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Rethinking your universe

August 6, 2018

Matthew Whoolery holds a doctorate in psychology and is an instructor at Brigham Young University-Idaho. He can be reached by email at drwhoolery@gmail.com.

The great personality psychologist, George Kelly, said, “All interpretations of the universe are subject to revision and replacement.” Knowing that all of your interpretations of the universe, all of your ideas and beliefs, are open to revision and replacement is a powerful tool for remaking your life into something better.

Kelly believed that human beings practice science in their personal psychological lives on a regular basis. We develop theories, see how they play out in real life, and revise or replace bad ideas. Or at least, ideally, we find ourselves being good scientists in our personal lives.

Of course, not all scientists are good at science. Barry Marshall, an Australian scientist, won the Nobel Prize in 2005 for his work on ulcers. At the time, most people believed that ulcers were caused by stress. When I quiz my students on this, most still believe that ulcers are stress-induced. What Marshall discovered is that most ulcers are caused by a bacterial infection from a bacterium called H. Pylori.

Marshall’s work took place over decades, with a lot of false starts and inconclusive results. Finally, Marshall drank a concoction with H. Pylori and gave himself an ulcer that was cured by an antibiotic. It was only then that the scientific community recognized that he was correct; before that no one would believe him. They were very sure of themselves and their knowledge that ulcers were caused by stress.

We are often like these scientists, sticking with our old ideas even when there is good evidence to show that we are wrong. We get stuck in mental traps where we only accept evidence that agrees with us. But good scientists, like mentally healthy individuals, are open to being wrong and seek opportunities to challenge their beliefs and ideas. Humility and openness to our own limitations are essential for good mental health.

Kelly puts it this way, “Man can enslave himself with his own ideas and then win his freedom again by reconstruing his life.” What Kelly is saying is that we become enslaved not by our circumstances but by our own ideas. The only way out is to re-think our way of seeing the world.

Take, for example, a person who is easily and often offended. They believe that the world should conform to them, serve them, and always treat them politely. This “enslaving idea” makes them hypersensitive to how other people treat them. If someone has 25 items in the “15 Items or Less” line at the supermarket, it ruins their day. They think that what ruined their day was a rude shopper, when in reality it is their idea that people should never be rude or inconsiderate to them.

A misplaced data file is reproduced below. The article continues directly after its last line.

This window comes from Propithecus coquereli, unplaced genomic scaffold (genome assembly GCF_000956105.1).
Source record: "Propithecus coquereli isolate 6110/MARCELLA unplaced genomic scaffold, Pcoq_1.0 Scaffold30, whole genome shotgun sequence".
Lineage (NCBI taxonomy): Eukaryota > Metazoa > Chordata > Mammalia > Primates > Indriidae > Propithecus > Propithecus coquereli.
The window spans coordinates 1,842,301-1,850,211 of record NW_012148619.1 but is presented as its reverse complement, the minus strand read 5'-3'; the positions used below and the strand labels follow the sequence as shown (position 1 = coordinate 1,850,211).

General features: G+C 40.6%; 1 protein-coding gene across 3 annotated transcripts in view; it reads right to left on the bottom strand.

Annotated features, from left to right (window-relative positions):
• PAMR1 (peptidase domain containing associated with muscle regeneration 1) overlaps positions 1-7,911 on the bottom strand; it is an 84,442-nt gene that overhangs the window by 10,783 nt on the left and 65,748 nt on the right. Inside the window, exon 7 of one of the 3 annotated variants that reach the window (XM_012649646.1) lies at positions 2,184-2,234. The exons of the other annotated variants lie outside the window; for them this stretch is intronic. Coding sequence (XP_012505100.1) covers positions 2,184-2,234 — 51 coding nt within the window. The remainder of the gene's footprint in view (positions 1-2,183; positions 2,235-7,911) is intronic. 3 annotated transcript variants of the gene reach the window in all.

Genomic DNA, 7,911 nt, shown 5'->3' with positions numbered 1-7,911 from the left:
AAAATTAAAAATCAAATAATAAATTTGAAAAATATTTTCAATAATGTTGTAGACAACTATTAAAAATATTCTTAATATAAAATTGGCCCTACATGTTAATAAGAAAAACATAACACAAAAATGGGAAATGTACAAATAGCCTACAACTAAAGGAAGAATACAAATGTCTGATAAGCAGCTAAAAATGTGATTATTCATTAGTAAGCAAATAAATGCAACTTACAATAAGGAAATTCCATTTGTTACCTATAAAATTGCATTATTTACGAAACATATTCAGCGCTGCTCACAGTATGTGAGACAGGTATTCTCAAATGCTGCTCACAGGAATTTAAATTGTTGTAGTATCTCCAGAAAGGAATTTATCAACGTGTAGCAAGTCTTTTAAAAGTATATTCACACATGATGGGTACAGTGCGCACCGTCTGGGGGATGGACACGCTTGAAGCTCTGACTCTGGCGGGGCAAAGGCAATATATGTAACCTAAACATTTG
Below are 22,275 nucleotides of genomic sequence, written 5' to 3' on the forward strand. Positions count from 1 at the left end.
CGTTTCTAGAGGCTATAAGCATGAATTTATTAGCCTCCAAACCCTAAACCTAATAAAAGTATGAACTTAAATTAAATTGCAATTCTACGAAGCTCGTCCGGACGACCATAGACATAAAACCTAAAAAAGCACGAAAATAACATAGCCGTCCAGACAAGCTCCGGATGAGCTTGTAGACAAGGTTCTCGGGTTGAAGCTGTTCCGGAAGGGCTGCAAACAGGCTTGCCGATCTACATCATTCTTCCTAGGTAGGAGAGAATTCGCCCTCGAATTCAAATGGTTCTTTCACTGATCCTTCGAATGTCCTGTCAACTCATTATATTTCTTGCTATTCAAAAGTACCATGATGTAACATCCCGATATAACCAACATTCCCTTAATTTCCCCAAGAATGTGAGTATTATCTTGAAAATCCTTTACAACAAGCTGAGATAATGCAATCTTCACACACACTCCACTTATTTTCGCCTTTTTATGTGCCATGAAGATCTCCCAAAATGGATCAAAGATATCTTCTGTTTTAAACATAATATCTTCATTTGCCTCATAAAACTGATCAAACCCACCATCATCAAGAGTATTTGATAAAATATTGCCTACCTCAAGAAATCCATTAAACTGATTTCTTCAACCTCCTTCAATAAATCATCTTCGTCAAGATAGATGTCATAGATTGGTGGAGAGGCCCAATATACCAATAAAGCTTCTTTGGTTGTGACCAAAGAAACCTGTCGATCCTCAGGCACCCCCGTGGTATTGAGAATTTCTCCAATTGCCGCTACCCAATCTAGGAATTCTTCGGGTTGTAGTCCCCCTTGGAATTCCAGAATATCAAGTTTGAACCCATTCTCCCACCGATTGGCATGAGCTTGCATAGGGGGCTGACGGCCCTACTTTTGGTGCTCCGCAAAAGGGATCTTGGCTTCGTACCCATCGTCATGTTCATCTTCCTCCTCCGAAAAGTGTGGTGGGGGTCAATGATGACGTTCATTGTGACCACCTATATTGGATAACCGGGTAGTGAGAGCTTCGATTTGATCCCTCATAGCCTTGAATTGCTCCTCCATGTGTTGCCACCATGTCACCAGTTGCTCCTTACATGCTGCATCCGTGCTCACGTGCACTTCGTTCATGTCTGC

Such a person might find a cure by revising or replacing their idea that everyone must treat them kindly. If, instead, they believed that no one owed them anything, they would feel gratitude when people treated them kindly and be unruffled by the inconsiderate shopper.

Many of us are like this easily offended person in one way or another, blaming our circumstances for our struggles. We feel like victims and will get angry at anyone who tells us that we can “get over it” or that we are to blame for our own problems.

Kelly says, “The man who orders his life in terms of many special and inflexible convictions about temporary matters makes himself the victim of circumstances. Each little prior conviction that is not open to review is a hostage he gives to fortune; it determines whether the events of tomorrow will bring happiness or misery.”

When we have rigid ideas and focus on temporary annoyances, we make ourselves victims of fate. Our ability to think more broadly and be able to re-think our beliefs brings us greater freedom.

Maybe what will drive these ideas home best is for you to try an experiment. Like a good scientist, identify some problem area in your life. Ask yourself, “What ideas or beliefs of mine cause me to have this problem?” Then ask, “What are other options, other ways of seeing the world that wouldn’t cause me to feel and act in this problematic way?” Then experiment with this new belief or idea. Take three weeks and act “as if” you believed this new idea was true. See what happens and readjust or replace your current ideas with this new information.

A student of mine years ago grew up with a mother with schizophrenia. She was bitter toward the world and toward her mother, believing that everyone is entitled to a good mother.

After studying Kelly in my Personality Theories class, she decided to try on another idea that went something like, “Not all mothers are good mothers. Many people in the world struggle with bad parents, I’m no different from them.” She decided to try on this new belief for three weeks just to see what would happen.

She wrote to me later to tell me that her whole life had changed. She now had compassion for her mother, for others who grew up in circumstances like hers, and no longer felt bitter. Nothing in the world had changed, her past was the same, but her new perspective changed everything. Try the experiment yourself, it may change everything.

Matthew Whoolery holds a doctorate in psychology and is an instructor at Brigham Young University-Idaho. He can be reached by email at drwhoolery@gmail.com.

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